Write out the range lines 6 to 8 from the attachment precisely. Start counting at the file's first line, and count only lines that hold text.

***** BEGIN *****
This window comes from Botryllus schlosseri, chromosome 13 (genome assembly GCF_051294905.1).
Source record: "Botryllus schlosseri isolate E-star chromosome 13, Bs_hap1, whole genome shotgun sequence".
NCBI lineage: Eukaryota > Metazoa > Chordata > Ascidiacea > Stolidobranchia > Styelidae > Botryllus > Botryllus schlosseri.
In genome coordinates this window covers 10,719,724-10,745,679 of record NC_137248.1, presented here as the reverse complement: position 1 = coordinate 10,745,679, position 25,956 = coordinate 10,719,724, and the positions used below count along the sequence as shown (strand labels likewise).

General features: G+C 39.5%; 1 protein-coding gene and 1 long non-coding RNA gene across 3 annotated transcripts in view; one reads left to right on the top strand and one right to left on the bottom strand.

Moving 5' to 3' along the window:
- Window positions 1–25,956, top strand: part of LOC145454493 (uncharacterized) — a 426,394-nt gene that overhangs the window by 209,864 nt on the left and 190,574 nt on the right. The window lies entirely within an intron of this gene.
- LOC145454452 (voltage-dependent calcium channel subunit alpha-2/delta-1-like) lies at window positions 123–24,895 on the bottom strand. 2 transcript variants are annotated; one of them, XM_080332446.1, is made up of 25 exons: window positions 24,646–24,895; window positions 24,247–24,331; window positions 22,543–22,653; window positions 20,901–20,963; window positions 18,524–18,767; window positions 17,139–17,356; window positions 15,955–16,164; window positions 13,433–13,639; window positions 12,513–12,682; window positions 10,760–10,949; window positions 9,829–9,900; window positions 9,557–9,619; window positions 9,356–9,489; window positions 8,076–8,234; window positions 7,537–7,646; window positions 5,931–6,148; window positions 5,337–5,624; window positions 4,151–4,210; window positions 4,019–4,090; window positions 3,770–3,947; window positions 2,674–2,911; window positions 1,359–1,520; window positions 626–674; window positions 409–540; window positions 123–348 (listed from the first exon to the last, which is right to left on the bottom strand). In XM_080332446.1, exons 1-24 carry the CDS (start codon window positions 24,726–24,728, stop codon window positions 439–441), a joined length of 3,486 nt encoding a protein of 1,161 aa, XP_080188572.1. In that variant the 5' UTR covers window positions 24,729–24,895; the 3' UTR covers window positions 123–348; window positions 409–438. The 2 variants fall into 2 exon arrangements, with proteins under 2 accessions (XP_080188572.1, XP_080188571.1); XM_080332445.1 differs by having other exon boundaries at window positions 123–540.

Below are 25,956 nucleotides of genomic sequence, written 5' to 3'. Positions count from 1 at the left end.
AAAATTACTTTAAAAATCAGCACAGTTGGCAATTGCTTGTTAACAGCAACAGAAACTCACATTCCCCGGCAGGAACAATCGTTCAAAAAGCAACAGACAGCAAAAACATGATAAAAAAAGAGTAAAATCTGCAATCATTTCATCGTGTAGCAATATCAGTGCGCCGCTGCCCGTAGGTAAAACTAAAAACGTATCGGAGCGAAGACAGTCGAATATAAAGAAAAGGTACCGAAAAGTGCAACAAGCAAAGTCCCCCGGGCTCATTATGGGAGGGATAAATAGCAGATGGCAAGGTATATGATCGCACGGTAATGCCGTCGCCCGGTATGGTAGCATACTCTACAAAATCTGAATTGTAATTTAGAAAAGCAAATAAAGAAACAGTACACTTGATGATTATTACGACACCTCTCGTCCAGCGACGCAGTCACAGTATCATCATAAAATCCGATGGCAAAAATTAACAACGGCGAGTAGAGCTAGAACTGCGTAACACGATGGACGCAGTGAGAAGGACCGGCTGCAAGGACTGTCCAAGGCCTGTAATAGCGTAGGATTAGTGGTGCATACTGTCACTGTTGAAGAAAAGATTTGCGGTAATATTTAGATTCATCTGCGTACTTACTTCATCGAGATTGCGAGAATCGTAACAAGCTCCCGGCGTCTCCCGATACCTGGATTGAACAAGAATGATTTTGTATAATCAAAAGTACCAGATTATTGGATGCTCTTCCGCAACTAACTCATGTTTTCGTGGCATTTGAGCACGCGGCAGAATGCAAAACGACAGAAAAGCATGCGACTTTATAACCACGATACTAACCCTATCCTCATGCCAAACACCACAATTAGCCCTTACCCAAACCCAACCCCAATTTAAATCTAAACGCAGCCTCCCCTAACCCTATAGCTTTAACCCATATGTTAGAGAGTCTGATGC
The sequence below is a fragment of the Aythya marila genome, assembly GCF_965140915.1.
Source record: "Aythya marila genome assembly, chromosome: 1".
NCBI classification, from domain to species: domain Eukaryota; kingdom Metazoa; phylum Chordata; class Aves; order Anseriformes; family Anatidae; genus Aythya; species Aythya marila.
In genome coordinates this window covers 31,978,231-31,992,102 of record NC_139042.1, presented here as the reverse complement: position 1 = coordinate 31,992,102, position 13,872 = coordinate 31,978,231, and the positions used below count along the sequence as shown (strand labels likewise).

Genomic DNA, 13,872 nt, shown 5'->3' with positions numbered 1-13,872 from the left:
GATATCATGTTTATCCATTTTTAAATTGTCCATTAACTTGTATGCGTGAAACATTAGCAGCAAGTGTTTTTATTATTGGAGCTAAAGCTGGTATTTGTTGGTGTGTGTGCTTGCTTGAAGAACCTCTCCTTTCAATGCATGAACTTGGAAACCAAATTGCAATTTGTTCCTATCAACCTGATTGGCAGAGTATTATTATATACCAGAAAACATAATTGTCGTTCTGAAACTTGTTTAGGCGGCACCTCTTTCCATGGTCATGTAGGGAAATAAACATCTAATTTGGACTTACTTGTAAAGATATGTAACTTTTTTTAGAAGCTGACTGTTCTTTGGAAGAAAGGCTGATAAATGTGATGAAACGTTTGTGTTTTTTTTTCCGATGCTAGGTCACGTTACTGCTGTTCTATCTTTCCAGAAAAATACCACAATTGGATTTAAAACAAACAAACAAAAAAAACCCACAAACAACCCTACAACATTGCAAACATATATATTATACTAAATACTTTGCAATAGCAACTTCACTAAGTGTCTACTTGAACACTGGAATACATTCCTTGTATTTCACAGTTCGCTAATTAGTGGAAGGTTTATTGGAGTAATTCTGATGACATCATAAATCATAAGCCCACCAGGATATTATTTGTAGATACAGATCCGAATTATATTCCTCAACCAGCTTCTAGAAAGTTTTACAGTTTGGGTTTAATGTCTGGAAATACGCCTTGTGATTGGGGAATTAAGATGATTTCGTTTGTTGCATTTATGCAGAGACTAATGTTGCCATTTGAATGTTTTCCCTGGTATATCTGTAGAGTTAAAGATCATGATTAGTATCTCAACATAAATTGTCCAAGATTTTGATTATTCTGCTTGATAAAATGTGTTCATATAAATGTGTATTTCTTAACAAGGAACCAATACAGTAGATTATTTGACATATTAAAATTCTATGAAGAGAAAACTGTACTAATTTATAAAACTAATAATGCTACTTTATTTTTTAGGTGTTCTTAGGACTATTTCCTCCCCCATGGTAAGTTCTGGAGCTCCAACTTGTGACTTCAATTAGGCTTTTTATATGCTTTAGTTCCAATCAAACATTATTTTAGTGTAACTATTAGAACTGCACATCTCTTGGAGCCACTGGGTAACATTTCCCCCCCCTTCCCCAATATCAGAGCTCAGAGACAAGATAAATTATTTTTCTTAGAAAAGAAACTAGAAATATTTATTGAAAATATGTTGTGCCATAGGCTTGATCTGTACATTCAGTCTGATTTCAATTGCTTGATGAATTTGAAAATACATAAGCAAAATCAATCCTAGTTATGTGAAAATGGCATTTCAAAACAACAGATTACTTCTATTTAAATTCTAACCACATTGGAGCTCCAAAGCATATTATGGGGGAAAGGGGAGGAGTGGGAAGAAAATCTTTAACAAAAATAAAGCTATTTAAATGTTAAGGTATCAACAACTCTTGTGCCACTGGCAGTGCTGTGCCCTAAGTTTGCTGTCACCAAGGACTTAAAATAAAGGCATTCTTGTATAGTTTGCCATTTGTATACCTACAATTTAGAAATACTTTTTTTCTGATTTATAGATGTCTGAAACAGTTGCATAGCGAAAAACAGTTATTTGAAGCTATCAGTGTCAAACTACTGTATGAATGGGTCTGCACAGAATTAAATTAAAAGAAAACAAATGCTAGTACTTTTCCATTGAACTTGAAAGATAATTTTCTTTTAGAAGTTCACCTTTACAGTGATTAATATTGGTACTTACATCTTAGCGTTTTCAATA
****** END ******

Moving 5' to 3' along the window:
- Window positions 1–25,956, top strand: part of LOC145454493 (uncharacterized) — a 426,394-nt gene that overhangs the window by 209,864 nt on the left and 190,574 nt on the right. The window lies entirely within an intron of this gene.
- LOC145454452 (voltage-dependent calcium channel subunit alpha-2/delta-1-like) lies at window positions 123–24,895 on the bottom strand. 2 transcript variants are annotated; one of them, XM_080332446.1, is made up of 25 exons: window positions 24,646–24,895; window positions 24,247–24,331; window positions 22,543–22,653; window positions 20,901–20,963; window positions 18,524–18,767; window positions 17,139–17,356; window positions 15,955–16,164; window positions 13,433–13,639; window positions 12,513–12,682; window positions 10,760–10,949; window positions 9,829–9,900; window positions 9,557–9,619; window positions 9,356–9,489; window positions 8,076–8,234; window positions 7,537–7,646; window positions 5,931–6,148; window positions 5,337–5,624; window positions 4,151–4,210; window positions 4,019–4,090; window positions 3,770–3,947; window positions 2,674–2,911; window positions 1,359–1,520; window positions 626–674; window positions 409–540; window positions 123–348 (listed from the first exon to the last, which is right to left on the bottom strand). In XM_080332446.1, exons 1-24 carry the CDS (start codon window positions 24,726–24,728, stop codon window positions 439–441), a joined length of 3,486 nt encoding a protein of 1,161 aa, XP_080188572.1. In that variant the 5' UTR covers window positions 24,729–24,895; the 3' UTR covers window positions 123–348; window positions 409–438. The 2 variants fall into 2 exon arrangements, with proteins under 2 accessions (XP_080188572.1, XP_080188571.1); XM_080332445.1 differs by having other exon boundaries at window positions 123–540.